Health Care Changing Focus
ounce of prevention
From the Food Revolution Network
See Why Plant-Powered Health Care Is Going Mainstream
Food is the foundation of health. But if you ask your doctor about nutrition, they probably won’t be able to help you much.
In fact, the average physician in the U.S. gets less than 20 hours of coursework in nutrition. In medical school, doctors are mainly trained to focus on treatment – not on prevention.
Considering the more than 672,000 Americans who died last year from diet-fueled disease, this omission would be considered malpractice if it wasn’t so widespread as to be taken for granted.
But what if your doctors and other medical professionals could answer your nutrition questions and help you avoid disease and illness by teaching you how to live a healthy, plant-powered life?
At several Kaiser Permanente Medical Centers in California, this vision is starting to become a reality. Doctors, nurses, and other staff are learning about plant-powered eating so they can pass along the information to their patients. Some of the medical staff are even adopting plant-powered diets long-term.
“If I’m trying to teach my patients how to eat, I need to be doing the same thing,” registered nurse Tammy Bargain told ABC30. By following a plant-based diet, she lost 14 pounds. And now, she helps staff and patients make the switch.
The medical center offers classes, free support groups, and 21-day challenges. By encouraging small steps, dietitian Judy Meadows says, “We’re seeing stress reduction, we’re seeing weight loss, we’re seeing less sick days, [and] healthier families at home.”
And this isn’t the first time Kaiser Permanente, the largest healthcare organization in the U.S., has focused on plant-powered eating.
In 2013, Kaiser Permanente published a nutritional update for physicians, which advised doctors to recommend plant-based diets, “to all their patients, especially those with high blood pressure, diabetes, cardiovascular disease, or obesity.”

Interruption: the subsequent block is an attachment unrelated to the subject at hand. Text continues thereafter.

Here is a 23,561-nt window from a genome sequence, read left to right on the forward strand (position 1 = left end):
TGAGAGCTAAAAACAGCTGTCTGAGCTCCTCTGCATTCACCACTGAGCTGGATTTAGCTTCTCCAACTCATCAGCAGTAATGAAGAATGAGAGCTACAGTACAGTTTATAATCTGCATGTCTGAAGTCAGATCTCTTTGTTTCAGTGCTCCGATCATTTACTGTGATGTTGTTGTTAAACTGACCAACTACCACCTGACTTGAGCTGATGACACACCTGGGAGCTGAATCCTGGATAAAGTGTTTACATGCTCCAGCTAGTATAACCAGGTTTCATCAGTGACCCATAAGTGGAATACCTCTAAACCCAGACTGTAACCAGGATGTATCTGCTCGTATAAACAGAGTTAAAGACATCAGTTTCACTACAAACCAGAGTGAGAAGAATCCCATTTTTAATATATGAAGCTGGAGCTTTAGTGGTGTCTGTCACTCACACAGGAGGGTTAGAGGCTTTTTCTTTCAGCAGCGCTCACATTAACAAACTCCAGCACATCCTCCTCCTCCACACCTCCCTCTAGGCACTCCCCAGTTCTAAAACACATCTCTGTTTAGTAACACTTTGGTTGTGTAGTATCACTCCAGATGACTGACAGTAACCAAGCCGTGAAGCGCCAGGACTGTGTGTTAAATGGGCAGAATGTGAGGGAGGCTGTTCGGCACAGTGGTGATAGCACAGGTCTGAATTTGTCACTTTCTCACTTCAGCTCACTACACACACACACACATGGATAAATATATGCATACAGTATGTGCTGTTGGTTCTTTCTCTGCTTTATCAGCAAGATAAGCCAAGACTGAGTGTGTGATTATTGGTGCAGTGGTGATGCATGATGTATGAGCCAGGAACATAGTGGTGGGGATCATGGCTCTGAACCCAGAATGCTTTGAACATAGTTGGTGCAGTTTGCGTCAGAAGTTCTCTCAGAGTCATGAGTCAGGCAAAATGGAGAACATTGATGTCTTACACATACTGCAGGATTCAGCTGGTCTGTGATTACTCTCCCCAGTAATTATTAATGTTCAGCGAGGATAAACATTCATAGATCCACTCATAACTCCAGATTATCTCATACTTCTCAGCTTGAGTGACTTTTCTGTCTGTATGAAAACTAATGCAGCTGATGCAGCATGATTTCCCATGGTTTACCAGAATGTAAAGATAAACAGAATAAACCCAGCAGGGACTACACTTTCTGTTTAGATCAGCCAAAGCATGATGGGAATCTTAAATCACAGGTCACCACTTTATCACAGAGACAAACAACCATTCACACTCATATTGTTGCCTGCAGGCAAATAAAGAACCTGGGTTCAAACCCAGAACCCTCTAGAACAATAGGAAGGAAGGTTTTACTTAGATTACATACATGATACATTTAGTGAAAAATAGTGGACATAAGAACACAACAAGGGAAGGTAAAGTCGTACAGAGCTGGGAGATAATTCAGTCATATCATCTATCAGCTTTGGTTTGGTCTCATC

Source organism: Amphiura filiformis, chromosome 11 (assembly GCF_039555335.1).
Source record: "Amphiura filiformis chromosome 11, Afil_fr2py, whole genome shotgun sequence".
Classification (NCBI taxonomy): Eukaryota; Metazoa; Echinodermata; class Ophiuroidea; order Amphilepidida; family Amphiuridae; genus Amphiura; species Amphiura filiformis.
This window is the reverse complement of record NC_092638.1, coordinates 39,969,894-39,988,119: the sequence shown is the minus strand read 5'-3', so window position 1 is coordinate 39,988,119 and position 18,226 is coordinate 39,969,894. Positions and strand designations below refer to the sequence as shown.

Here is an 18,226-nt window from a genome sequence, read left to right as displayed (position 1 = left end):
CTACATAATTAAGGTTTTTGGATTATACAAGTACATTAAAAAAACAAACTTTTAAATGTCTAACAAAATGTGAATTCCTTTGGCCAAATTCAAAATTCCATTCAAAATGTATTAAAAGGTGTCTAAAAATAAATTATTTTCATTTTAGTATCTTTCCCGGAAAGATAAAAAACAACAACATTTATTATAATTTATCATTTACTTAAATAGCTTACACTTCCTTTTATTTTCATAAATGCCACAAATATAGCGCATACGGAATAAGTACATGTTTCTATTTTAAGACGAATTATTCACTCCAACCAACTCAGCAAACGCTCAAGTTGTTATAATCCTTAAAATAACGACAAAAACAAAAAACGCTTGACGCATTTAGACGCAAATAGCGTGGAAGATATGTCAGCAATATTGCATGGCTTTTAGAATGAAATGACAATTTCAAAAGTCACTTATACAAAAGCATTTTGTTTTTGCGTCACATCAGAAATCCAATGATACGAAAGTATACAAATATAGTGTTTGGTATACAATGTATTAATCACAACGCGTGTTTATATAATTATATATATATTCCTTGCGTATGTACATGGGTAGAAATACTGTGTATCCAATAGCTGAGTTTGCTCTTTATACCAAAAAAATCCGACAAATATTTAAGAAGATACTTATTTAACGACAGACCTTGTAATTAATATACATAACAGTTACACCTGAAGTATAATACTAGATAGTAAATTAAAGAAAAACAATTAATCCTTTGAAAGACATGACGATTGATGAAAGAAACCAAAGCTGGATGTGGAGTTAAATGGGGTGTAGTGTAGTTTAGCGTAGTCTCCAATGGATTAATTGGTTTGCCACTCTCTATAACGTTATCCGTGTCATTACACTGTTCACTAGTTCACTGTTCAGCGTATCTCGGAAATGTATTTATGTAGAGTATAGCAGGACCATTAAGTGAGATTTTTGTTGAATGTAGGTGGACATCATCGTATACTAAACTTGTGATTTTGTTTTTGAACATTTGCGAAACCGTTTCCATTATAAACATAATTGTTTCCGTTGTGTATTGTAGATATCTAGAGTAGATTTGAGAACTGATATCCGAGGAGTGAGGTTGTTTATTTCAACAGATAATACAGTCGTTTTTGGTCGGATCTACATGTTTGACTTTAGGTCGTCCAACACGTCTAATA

They list the health benefits of a plant-based diet as:
- Lower cholesterol, blood pressure, and blood sugar.
- Reversal or prevention of heart disease and diabetes.
- Longer life.
- Healthier weight.
- Lower risk of developing cancer and diabetes.
- May slow the progression of certain types of cancer.
- Improved symptoms of rheumatoid arthritis.
- Fewer medications.
- Lower food costs.
They add that plant-based diets are also good for the environment. Plus, plant-based eating can be a tasty, affordable, and enjoyable way to eat.
What kind of plant-based diet is Kaiser talking about? On Facebook, they say a plant-based diet, “emphasizes plant foods in their whole, unprocessed form, such as vegetables, fruits, beans, lentils, nuts, whole grains, and small amounts of healthy fats.”
Kaiser also offers online educational materials to help their members, such as:
The company is even sponsoring farmer’s markets at their medical facilities.
Health care still has a long way to go. Most of Kaiser’s 18,000 physicians and 51,000 nurses are, like the vast majority of their colleagues, fundamentally ignorant about nutrition. But the times are changing. And Kaiser is bringing hope – and health – to a growing number of people.
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